By Ronald Ritsco DMD, MS
February 28, 2019
Category: Oral Health
Tags: geographic tongue  
ThoseRedPatchesonYourTongueareNothingtobeAlarmedAbout

If you've ever been alarmed to find oddly-shaped red patches on your tongue, you can relax for the most part. Most likely, you're part of a small fraction of the population with a condition known as geographic tongue.

The name comes from the irregular shape of the patches that seem to resemble land formations on a map. Its medical name is benign migratory glossitis, which actually describes a lot about the condition. The patches are actually areas of inflammation on the tongue (“glossus” – tongue; “itis” – swelling) that appear to move around or migrate. They're actually made up of areas where the tiny bumps (papillae) you normally feel have disappeared: the patches feel flat and smooth compared to the rest of the tongue.

We're not sure why geographic tongue occurs. It often runs in families and seems to occur mostly in middle-aged adults, particularly women and non-smokers. It's believed to have a number of triggers like emotional stress, hormonal disturbances or vitamin or mineral deficiencies. There may also be a link between it and the skin condition psoriasis. Under a microscope the red patchiness of both appears to be very similar in pattern; the two conditions often appear together.

The bad news is we can't cure geographic tongue. But the good news is the condition is benign, meaning it's not cancerous; it's also not contagious. It poses no real health threat, although outbreaks can be uncomfortable causing your tongue to feel a little sensitive to the touch with a burning or stinging sensation. Some people may also experience numbness.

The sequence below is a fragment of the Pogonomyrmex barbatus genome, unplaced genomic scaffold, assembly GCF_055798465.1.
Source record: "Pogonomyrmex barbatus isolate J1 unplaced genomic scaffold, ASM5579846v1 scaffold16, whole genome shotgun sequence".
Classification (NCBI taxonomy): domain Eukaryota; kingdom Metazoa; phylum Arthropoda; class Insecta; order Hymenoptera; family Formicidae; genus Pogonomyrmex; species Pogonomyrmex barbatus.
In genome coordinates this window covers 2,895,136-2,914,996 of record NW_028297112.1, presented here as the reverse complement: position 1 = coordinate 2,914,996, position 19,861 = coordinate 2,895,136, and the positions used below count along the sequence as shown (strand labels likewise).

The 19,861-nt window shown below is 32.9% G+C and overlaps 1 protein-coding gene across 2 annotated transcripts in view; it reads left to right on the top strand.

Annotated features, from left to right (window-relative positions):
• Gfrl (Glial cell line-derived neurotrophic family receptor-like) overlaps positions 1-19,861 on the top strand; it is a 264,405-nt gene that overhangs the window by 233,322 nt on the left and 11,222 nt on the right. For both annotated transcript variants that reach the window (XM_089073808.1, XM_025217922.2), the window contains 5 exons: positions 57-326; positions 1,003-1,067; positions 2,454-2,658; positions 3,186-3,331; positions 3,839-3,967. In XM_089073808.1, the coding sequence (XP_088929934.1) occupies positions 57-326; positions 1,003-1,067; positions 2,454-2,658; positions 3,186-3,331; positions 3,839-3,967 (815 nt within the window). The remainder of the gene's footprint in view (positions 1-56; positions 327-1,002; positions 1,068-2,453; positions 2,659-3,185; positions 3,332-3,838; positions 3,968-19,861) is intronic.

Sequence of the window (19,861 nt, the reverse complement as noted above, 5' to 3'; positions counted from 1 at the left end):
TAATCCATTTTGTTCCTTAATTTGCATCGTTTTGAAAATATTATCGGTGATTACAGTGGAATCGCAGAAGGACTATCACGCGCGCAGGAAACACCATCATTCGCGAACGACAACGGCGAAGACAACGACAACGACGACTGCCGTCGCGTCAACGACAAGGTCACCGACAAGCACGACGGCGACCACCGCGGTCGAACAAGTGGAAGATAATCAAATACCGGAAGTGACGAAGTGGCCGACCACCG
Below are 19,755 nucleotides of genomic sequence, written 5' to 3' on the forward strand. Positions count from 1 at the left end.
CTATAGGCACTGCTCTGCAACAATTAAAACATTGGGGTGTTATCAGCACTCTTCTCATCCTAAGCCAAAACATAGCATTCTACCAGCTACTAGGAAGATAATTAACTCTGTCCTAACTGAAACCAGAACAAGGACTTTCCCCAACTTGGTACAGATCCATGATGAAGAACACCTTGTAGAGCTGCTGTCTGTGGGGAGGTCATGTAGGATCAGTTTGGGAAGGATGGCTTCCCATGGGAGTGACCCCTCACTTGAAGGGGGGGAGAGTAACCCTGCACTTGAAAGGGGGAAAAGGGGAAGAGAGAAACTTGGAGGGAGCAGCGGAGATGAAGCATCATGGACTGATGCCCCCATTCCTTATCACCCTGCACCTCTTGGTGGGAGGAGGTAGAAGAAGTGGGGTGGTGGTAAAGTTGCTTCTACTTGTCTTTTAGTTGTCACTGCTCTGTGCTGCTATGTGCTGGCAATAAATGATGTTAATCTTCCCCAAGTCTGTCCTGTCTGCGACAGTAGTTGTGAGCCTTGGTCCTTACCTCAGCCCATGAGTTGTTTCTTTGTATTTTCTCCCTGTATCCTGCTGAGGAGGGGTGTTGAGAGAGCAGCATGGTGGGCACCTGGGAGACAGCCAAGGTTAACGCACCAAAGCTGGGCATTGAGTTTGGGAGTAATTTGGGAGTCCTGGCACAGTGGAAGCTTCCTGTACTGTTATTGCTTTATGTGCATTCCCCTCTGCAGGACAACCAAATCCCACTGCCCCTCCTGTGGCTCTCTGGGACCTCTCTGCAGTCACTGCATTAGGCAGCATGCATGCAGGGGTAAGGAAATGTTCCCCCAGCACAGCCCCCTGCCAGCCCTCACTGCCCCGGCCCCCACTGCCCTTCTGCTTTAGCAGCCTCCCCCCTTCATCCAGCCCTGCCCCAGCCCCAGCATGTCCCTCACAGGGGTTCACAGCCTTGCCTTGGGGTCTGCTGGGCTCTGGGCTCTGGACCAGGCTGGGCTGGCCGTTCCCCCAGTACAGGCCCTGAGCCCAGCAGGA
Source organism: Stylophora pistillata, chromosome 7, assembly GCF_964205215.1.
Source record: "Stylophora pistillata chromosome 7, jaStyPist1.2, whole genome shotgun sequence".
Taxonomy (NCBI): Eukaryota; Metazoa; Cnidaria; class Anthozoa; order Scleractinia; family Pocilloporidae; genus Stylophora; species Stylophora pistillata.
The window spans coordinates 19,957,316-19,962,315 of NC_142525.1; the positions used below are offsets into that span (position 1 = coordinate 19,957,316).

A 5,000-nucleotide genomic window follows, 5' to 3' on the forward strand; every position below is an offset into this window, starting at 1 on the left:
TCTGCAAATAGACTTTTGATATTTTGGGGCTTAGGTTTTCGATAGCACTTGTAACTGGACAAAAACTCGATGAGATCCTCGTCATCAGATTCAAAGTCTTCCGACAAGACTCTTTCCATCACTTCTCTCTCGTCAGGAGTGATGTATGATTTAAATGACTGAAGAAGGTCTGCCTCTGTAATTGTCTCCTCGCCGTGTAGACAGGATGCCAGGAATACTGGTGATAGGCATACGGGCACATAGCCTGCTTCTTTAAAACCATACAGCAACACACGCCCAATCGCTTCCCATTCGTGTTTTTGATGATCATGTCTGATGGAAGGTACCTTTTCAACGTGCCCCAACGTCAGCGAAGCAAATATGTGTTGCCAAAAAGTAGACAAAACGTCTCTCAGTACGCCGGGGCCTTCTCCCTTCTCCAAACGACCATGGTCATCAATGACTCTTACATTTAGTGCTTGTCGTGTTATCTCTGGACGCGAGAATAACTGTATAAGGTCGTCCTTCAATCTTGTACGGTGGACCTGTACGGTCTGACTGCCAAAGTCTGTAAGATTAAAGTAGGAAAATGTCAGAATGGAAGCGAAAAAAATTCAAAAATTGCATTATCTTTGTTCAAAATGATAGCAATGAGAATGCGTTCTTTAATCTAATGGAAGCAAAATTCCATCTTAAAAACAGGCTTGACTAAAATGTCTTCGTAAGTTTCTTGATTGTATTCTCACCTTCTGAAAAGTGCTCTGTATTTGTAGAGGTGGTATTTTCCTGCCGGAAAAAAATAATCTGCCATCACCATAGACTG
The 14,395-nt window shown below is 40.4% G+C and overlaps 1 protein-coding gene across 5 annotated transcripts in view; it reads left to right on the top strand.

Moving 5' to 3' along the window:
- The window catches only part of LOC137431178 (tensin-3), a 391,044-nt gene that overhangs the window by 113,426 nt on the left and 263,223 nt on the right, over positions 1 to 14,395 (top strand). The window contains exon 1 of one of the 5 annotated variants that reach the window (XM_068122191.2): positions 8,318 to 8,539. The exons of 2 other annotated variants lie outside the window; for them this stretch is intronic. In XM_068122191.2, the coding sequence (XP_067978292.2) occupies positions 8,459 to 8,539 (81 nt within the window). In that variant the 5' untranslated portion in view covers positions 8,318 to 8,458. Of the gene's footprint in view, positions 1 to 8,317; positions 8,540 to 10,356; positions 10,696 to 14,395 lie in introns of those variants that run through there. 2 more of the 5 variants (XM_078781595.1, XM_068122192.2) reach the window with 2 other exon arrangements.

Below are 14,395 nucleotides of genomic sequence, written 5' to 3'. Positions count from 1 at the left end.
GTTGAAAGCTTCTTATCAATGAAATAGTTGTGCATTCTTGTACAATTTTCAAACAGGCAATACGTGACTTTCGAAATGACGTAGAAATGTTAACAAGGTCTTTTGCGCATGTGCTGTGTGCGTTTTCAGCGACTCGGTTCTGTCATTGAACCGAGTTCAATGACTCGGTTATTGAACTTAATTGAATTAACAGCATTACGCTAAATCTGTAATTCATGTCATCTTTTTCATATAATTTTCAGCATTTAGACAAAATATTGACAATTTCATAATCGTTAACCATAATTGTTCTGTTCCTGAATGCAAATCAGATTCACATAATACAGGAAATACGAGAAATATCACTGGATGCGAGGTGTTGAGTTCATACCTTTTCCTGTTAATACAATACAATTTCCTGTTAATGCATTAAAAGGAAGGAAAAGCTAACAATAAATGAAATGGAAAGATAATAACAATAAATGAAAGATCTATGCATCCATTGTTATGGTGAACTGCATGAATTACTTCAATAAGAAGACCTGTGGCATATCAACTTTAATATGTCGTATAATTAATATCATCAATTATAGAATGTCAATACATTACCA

Although we can't make geographic tongue go away permanently, you should come by for an examination to confirm that is the correct diagnosis. Once we know for sure that you do have migratory glossitis, we can effectively manage discomfort when it flares up. You should limit your intake of foods with high acidity like tomatoes or citrus fruits, as well as astringents like alcohol or certain mouthrinses. We can also prescribe anesthetic mouthrinses, antihistamines or steroid ointments if the discomfort becomes more bothersome.

It may look strange, but geographic tongue is harmless. With the right care it can be nothing more than a minor annoyance.

If you would like more information on benign migratory glossitis, please contact us or schedule an appointment for a consultation. You can also learn more about this topic by reading the Dear Doctor magazine article “Geographic Tongue.”

By Ronald Ritsco DMD, MS
February 18, 2019
Category: Dental Procedures
Tags: local anesthesia  
LocalAnesthesiaTakesthePainOutofMostDentalWork

Long ago dental work could be painful and stressful—often for both patient and practitioner. Thankfully, that time is long past: today, most procedures are painless in large part due to local anesthesia.

Local anesthetics are numbing substances applied to specific areas of the body like the teeth and gums to temporarily block pain during a procedure. And because they only affect a localized area of the body, you remain conscious and alert throughout the procedure.